288. Memorandum from Ashley Hewitt and Robert Hormats of the National Security Council Staff to the President’s Deputy Assistant for National Security Affairs (Haig)1


  • Implications of President’s Decision

You asked for an assessment of the political and economic implications of the President’s decision regarding Chilean debt rescheduling.2 The short answer is that this has no immediate effect on our strategy since we have not agreed to a rescheduling. But following the Paris creditors’ meeting in early February, we will have to go back to the President to get a decision on whether, based on the terms agreed upon by the creditor nations, we would agree to a rescheduling at that time. If the creditors’ terms are tough enough, we have reasonable assurance from Treasury that Connally will recommend a rescheduling.


Our policy on Chile has been to put as much economic pressure on the Allende government as possible, but in a way which prevents Allende from throwing the blame for his and Chile’s economic troubles on us. This policy has been highly successful. Allende is in very serious economic difficulties. The fact that Chile must seek debt renegotiations at all is one indication of the success of our policy to date. Another indication is the stunning defeat the Allende government suffered at the polls in two by-elections held last Sunday. The election results were due very largely to the economic failures of the Government.

The President’s decision, if it means that we would not reschedule even if a satisfactorily tough agreement were to be reached, would have the following effects:

—put us out in front and allow Allende to throw the blame for his economic problems on us in the eyes of both his own people and other creditors;

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—provide an issue allowing Allende to rally political support and appeal to the opposition and the Armed Forces to show solidarity with the Government out of patriotism;

—allow Chile to repudiate our debt and thus be relieved of having to repay debts to the US which constitute approximately 60% of its total foreign debt;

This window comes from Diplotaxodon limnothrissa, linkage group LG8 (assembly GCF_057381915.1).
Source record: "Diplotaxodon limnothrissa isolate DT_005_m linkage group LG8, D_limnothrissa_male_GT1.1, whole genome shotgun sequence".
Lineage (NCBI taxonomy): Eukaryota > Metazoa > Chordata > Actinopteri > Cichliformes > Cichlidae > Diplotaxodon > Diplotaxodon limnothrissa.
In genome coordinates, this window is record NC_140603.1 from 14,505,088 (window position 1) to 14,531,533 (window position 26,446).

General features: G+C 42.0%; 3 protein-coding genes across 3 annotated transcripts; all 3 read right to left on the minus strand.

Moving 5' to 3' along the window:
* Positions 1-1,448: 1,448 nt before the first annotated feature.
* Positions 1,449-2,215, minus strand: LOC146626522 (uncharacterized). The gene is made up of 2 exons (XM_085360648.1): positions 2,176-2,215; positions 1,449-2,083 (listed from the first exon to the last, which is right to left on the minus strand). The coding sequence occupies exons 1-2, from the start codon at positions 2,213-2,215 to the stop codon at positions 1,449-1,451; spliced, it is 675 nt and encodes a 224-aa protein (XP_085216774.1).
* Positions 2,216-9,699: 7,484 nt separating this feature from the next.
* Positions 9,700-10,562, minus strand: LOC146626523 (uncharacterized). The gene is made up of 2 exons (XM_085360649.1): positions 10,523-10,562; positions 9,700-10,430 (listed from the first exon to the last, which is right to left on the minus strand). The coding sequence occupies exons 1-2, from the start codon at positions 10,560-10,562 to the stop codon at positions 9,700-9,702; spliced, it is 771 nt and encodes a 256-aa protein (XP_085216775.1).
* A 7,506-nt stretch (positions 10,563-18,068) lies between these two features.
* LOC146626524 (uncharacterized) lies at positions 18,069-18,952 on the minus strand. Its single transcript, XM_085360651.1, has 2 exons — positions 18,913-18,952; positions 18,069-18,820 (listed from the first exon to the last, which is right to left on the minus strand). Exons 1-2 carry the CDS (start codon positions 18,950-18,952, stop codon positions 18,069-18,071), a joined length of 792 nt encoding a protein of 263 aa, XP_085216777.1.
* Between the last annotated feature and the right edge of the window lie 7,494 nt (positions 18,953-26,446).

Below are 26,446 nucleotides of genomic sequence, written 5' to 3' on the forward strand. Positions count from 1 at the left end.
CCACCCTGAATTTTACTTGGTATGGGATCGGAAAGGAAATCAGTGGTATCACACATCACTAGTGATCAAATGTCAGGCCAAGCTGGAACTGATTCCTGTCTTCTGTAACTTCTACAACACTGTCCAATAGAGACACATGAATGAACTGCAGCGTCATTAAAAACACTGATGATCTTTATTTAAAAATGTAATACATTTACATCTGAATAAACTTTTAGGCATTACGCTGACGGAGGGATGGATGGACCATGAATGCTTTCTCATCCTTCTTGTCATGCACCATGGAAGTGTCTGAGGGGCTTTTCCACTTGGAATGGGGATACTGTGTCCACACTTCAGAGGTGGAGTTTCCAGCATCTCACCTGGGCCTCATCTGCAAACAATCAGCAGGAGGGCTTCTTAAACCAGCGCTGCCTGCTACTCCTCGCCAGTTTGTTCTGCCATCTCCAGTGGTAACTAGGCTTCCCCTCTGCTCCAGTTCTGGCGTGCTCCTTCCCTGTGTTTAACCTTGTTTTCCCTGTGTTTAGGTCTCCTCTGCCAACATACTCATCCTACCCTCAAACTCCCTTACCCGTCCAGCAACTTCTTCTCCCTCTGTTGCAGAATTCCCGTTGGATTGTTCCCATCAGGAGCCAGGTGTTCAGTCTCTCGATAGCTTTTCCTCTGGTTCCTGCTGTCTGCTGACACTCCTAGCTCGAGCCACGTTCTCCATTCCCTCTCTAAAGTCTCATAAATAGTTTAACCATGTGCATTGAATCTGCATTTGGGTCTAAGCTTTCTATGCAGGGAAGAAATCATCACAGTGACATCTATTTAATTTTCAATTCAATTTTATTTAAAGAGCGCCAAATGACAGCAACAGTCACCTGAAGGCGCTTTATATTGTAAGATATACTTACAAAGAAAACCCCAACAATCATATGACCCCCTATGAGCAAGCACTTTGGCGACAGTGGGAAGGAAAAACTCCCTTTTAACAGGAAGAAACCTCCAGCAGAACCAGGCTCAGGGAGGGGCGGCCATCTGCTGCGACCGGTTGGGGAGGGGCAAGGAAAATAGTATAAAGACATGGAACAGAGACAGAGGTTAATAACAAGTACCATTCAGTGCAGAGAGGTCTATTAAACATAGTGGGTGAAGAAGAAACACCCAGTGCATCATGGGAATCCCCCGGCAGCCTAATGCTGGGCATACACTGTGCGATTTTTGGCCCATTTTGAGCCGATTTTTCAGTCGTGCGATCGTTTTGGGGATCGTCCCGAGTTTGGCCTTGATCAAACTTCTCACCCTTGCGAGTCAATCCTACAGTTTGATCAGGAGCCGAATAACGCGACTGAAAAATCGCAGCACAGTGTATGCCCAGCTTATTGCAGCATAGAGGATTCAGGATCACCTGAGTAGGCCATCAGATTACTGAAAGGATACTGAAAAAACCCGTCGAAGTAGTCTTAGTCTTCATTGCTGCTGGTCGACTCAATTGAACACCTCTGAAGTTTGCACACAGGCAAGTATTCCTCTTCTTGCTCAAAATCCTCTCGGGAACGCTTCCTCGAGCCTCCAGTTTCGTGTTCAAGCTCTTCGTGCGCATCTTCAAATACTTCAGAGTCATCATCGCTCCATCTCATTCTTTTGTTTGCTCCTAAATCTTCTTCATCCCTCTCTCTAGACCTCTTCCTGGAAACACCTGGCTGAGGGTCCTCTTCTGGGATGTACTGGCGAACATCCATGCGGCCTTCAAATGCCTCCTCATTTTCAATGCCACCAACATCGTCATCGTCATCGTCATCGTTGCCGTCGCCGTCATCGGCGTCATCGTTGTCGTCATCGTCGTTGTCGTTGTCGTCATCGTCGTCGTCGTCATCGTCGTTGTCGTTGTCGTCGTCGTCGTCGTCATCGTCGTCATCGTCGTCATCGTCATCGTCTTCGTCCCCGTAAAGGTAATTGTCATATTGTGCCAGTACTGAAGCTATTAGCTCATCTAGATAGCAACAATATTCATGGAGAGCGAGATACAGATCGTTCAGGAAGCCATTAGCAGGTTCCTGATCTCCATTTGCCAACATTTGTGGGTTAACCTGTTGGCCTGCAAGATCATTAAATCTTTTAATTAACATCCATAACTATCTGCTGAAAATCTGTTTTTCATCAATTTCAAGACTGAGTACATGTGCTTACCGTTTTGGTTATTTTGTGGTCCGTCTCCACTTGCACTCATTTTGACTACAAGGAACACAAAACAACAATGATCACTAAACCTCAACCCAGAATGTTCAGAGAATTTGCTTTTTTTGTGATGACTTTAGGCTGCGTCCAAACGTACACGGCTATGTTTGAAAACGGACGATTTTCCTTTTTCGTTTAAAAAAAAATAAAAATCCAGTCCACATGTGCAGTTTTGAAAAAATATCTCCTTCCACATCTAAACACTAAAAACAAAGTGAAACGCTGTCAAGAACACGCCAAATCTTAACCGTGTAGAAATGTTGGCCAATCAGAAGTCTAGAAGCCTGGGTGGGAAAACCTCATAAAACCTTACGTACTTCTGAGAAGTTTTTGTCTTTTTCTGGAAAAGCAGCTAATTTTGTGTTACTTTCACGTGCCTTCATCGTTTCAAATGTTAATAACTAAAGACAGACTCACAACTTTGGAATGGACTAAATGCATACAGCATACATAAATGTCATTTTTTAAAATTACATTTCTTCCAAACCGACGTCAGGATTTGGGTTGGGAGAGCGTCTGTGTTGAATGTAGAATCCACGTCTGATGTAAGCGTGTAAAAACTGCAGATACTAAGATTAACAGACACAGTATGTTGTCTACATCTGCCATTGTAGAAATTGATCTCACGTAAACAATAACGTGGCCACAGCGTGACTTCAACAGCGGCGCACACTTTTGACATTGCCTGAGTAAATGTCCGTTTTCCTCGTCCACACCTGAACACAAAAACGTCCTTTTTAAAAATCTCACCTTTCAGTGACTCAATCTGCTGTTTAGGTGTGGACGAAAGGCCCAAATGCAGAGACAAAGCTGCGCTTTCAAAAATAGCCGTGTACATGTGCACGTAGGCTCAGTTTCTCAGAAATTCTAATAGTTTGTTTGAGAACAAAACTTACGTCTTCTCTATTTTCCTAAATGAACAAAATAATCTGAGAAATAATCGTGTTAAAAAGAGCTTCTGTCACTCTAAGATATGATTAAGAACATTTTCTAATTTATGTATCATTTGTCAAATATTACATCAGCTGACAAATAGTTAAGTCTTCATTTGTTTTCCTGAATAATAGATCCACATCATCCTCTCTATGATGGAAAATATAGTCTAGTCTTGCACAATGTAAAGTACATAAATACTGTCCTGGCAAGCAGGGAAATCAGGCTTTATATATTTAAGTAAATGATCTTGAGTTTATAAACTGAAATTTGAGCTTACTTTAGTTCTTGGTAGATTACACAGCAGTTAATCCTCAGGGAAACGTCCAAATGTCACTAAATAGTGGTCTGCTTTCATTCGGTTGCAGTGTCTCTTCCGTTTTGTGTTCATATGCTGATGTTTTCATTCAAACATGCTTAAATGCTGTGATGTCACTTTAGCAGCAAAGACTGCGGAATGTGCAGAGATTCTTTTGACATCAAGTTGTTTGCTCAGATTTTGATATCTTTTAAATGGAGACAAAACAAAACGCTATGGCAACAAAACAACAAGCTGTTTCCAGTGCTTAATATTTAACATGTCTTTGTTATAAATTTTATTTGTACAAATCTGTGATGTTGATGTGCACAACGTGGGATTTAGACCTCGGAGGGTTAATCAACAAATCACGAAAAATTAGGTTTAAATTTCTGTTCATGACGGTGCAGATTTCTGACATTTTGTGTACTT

—deprive US entities and institutions, including agencies of the US Government, of any opportunity of being repaid on substantial debts to them.

Thus, far from protecting our economic interests, such an arrangement would sacrifice them. The way to be tough on Chile and continue our successful policy is to:

—participate in the Paris club talks as the President has approved, using them to get the tough multilateral consensus with respect to Chilean debt renegotiation;

—insist that Chile adhere to the renegotiation formula and use our influence along with that of other creditors to ensure that this solution is carried out.

FYI: Secretary Connally’s memorandum to the President is misleading.3 We have not agreed to reschedule, although we gather Connally feels that Chile believes otherwise. We have agreed only to discuss with other creditors possible arrangements for a multilateral rescheduling. If their terms for rescheduling are not tough enough, we have the option of not participating. However, the Europeans traditionally take a tough line on such matters. All agencies, including Treasury, have agreed at the Assistant Secretary level to what has been done so far and the general procedures outlined for the proposed Paris meeting. All believe that a multilateral front, taking a hard line, will serve our economic interests best and will put Chile under more pressure than alternative strategies.

  1. Source: National Archives, Nixon Presidential Materials, NSC Files, Box 776, Country Files, Latin America, Chile, Vol. VII. Top Secret; Sensitive; Exclusively Eyes Only; Completely Outside the System. Sent for information. The memorandum is addressed to Haig, but Haig wrote HAK over his own name, and Kissinger initialed the memorandum. Tab A, entitled “Incoming Correspondence Returned,” is attached but not printed.
  2. See footnote 4, Document 287.
  3. Document 287.